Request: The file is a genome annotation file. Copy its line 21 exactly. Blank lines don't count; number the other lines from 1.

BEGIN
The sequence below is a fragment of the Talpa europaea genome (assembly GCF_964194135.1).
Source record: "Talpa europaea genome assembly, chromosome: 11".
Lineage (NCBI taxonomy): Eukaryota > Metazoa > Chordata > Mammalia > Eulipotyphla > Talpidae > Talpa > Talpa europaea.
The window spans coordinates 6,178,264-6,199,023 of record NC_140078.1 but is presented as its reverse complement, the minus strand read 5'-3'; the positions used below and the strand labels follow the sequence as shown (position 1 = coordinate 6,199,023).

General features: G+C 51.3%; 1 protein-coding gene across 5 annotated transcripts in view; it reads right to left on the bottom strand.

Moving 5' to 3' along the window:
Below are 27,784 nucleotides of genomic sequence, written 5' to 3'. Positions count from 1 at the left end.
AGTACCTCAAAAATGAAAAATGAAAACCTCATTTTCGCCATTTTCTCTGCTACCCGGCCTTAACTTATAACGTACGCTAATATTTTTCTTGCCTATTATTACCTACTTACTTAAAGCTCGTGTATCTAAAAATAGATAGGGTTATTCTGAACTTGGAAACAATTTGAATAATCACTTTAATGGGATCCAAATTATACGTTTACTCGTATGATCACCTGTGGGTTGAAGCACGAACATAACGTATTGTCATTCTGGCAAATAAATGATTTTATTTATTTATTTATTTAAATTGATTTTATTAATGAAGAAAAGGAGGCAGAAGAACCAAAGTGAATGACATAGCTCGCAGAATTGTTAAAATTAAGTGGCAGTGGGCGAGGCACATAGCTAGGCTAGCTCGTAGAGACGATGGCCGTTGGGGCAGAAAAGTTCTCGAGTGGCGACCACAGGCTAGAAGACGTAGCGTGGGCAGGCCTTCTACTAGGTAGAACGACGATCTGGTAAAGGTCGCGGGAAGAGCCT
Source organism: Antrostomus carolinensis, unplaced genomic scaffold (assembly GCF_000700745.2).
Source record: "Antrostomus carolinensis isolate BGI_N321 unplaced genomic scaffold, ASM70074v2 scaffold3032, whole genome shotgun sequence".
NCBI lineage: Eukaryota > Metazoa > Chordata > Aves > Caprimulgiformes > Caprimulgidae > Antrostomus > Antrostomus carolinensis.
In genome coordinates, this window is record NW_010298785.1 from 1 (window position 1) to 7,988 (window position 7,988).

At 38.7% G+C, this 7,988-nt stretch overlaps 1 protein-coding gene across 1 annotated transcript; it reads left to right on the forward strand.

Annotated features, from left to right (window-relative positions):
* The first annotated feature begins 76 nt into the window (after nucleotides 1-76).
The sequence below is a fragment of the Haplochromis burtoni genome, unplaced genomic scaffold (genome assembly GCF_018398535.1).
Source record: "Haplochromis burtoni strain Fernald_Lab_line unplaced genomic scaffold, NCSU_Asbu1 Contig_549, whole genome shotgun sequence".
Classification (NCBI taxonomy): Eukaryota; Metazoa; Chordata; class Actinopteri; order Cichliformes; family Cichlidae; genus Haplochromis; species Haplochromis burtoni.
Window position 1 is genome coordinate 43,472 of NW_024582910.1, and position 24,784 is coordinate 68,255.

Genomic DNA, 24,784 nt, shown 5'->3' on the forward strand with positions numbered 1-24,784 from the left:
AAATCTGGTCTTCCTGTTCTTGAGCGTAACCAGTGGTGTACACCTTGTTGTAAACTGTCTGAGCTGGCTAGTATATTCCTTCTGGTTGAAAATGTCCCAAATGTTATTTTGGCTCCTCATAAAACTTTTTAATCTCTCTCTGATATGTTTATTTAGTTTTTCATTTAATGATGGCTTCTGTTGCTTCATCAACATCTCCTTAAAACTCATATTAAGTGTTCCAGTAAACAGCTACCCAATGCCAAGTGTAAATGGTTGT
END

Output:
AAATCTGGTCTTCCTGTTCTTGAGCGTAACCAGTGGTGTACACCTTGTTGTAAACTGTCTGAGCTGGCTAGTATATTCCTTCTGGTTGAAAATGTCCCAAATGTTATTTTGGCTCCTCATAAAACTTTTTAATCTCTCTCTGATATGTTTATTTAGTTTTTCATTTAATGATGGCTTCTGTTGCTTCATCAACATCTCCTTAAAACTCATATTAAGTGTTCCAGTAAACAGCTACCCAATGCCAAGTGTAAATGGTTGT